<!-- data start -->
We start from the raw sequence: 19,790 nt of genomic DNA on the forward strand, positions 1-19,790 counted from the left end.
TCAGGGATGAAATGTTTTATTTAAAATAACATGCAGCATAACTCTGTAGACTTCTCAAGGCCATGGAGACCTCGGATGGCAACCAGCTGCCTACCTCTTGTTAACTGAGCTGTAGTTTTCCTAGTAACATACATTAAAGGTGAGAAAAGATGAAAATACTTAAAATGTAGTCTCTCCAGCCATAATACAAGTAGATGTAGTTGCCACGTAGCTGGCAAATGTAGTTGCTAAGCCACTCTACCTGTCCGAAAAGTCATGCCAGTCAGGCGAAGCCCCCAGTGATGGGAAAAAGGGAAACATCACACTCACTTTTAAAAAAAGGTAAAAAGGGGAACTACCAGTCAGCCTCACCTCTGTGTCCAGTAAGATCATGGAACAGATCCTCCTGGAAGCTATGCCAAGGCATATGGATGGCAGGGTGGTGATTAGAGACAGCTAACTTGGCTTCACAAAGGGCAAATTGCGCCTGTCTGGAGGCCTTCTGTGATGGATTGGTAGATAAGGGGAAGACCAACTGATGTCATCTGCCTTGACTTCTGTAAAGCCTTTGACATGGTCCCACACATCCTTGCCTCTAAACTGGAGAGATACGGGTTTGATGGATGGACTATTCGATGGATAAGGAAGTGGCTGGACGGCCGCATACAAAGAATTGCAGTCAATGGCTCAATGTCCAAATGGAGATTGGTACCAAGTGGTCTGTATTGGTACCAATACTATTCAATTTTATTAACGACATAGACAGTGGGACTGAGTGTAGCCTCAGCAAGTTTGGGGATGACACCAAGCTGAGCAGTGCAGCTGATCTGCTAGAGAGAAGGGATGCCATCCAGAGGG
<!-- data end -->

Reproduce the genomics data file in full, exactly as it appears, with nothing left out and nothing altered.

We start from the raw sequence: 19,790 nt of genomic DNA on the forward strand, positions 1-19,790 counted from the left end.
TCAGGGATGAAATGTTTTATTTAAAATAACATGCAGCATAACTCTGTAGACTTCTCAAGGCCATGGAGACCTCGGATGGCAACCAGCTGCCTACCTCTTGTTAACTGAGCTGTAGTTTTCCTAGTAACATACATTAAAGGTGAGAAAAGATGAAAATACTTAAAATGTAGTCTCTCCAGCCATAATACAAGTAGATGTAGTTGCCACGTAGCTGGCAAATGTAGTTGCTAAGCCACTCTACCTGTCCGAAAAGTCATGCCAGTCAGGCGAAGCCCCCAGTGATGGGAAAAAGGGAAACATCACACTCACTTTTAAAAAAAGGTAAAAAGGGGAACTACCAGTCAGCCTCACCTCTGTGTCCAGTAAGATCATGGAACAGATCCTCCTGGAAGCTATGCCAAGGCATATGGATGGCAGGGTGGTGATTAGAGACAGCTAACTTGGCTTCACAAAGGGCAAATTGCGCCTGTCTGGAGGCCTTCTGTGATGGATTGGTAGATAAGGGGAAGACCAACTGATGTCATCTGCCTTGACTTCTGTAAAGCCTTTGACATGGTCCCACACATCCTTGCCTCTAAACTGGAGAGATACGGGTTTGATGGATGGACTATTCGATGGATAAGGAAGTGGCTGGACGGCCGCATACAAAGAATTGCAGTCAATGGCTCAATGTCCAAATGGAGATTGGTACCAAGTGGTCTGTATTGGTACCAATACTATTCAATTTTATTAACGACATAGACAGTGGGACTGAGTGTAGCCTCAGCAAGTTTGGGGATGACACCAAGCTGAGCAGTGCAGCTGATCTGCTAGAGAGAAGGGATGCCATCCAGAGGG